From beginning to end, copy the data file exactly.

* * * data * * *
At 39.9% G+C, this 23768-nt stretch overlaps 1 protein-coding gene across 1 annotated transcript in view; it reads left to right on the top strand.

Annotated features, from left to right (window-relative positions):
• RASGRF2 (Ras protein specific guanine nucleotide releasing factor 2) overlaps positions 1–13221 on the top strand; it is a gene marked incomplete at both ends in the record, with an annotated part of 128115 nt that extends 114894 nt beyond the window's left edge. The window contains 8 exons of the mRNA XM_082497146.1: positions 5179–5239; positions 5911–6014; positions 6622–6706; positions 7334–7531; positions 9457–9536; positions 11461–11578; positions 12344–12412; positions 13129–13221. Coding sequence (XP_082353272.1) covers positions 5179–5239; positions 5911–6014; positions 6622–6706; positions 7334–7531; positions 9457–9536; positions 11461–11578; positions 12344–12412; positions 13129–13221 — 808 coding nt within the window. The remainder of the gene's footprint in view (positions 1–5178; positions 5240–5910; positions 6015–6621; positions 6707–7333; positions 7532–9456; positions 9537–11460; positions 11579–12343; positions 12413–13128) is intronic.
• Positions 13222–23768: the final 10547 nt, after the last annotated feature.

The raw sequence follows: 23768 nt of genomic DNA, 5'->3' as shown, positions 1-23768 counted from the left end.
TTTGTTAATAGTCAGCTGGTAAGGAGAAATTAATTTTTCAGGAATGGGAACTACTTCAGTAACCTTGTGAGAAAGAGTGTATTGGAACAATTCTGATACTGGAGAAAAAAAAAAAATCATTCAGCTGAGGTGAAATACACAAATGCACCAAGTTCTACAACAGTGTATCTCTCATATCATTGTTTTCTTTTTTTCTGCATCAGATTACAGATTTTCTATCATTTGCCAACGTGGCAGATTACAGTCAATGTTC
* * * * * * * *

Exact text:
At 39.9% G+C, this 23768-nt stretch overlaps 1 protein-coding gene across 1 annotated transcript in view; it reads left to right on the top strand.

Annotated features, from left to right (window-relative positions):
• RASGRF2 (Ras protein specific guanine nucleotide releasing factor 2) overlaps positions 1–13221 on the top strand; it is a gene marked incomplete at both ends in the record, with an annotated part of 128115 nt that extends 114894 nt beyond the window's left edge. The window contains 8 exons of the mRNA XM_082497146.1: positions 5179–5239; positions 5911–6014; positions 6622–6706; positions 7334–7531; positions 9457–9536; positions 11461–11578; positions 12344–12412; positions 13129–13221. Coding sequence (XP_082353272.1) covers positions 5179–5239; positions 5911–6014; positions 6622–6706; positions 7334–7531; positions 9457–9536; positions 11461–11578; positions 12344–12412; positions 13129–13221 — 808 coding nt within the window. The remainder of the gene's footprint in view (positions 1–5178; positions 5240–5910; positions 6015–6621; positions 6707–7333; positions 7532–9456; positions 9537–11460; positions 11579–12343; positions 12413–13128) is intronic.
• Positions 13222–23768: the final 10547 nt, after the last annotated feature.

The raw sequence follows: 23768 nt of genomic DNA, 5'->3' as shown, positions 1-23768 counted from the left end.
TTTGTTAATAGTCAGCTGGTAAGGAGAAATTAATTTTTCAGGAATGGGAACTACTTCAGTAACCTTGTGAGAAAGAGTGTATTGGAACAATTCTGATACTGGAGAAAAAAAAAAAATCATTCAGCTGAGGTGAAATACACAAATGCACCAAGTTCTACAACAGTGTATCTCTCATATCATTGTTTTCTTTTTTTCTGCATCAGATTACAGATTTTCTATCATTTGCCAACGTGGCAGATTACAGTCAATGTTC